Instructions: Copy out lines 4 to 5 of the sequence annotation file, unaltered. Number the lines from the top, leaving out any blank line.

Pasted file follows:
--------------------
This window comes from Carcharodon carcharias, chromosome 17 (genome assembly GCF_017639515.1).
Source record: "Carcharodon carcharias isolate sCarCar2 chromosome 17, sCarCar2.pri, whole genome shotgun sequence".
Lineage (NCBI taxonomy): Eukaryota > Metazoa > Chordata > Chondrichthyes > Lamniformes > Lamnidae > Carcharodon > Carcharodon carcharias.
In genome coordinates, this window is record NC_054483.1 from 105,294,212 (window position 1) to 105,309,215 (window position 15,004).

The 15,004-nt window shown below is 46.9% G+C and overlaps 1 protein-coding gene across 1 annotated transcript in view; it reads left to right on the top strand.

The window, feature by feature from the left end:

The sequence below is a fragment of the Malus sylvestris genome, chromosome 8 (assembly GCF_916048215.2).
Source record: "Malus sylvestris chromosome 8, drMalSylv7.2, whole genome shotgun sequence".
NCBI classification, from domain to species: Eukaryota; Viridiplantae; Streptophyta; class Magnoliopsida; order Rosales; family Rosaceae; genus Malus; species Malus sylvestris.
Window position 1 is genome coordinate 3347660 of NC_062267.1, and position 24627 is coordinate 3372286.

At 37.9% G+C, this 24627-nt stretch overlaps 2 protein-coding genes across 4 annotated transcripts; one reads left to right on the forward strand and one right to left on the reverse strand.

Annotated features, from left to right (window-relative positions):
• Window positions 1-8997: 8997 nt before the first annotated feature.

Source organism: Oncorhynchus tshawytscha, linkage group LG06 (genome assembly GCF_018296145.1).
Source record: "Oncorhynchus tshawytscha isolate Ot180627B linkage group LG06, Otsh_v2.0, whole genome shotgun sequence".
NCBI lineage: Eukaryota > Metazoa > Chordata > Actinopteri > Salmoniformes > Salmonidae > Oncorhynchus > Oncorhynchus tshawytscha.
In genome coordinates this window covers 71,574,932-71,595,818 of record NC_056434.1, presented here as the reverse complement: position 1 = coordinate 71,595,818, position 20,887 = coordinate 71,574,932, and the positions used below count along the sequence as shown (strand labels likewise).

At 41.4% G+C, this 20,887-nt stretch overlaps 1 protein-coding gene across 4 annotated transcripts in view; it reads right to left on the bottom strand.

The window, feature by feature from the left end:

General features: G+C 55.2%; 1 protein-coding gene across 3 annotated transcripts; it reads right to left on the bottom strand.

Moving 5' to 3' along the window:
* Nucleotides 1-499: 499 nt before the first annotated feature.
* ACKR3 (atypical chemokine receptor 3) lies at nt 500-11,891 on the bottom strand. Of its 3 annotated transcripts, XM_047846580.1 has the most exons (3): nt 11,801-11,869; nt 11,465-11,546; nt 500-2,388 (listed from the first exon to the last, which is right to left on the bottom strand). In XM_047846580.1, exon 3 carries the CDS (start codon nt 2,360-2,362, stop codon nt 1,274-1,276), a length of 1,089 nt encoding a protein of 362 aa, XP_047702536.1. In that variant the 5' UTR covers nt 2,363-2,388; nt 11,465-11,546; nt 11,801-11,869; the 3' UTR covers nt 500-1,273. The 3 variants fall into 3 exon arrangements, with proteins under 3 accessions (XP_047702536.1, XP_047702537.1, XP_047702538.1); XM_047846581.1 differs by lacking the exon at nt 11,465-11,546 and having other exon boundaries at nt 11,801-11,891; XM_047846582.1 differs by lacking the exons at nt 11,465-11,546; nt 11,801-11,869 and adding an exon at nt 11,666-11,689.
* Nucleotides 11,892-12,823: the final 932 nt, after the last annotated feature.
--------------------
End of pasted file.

In genome coordinates, this window is record NC_054483.1 from 105,294,212 (window position 1) to 105,309,215 (window position 15,004).

The 15,004-nt window shown below is 46.9% G+C and overlaps 1 protein-coding gene across 1 annotated transcript in view; it reads left to right on the top strand.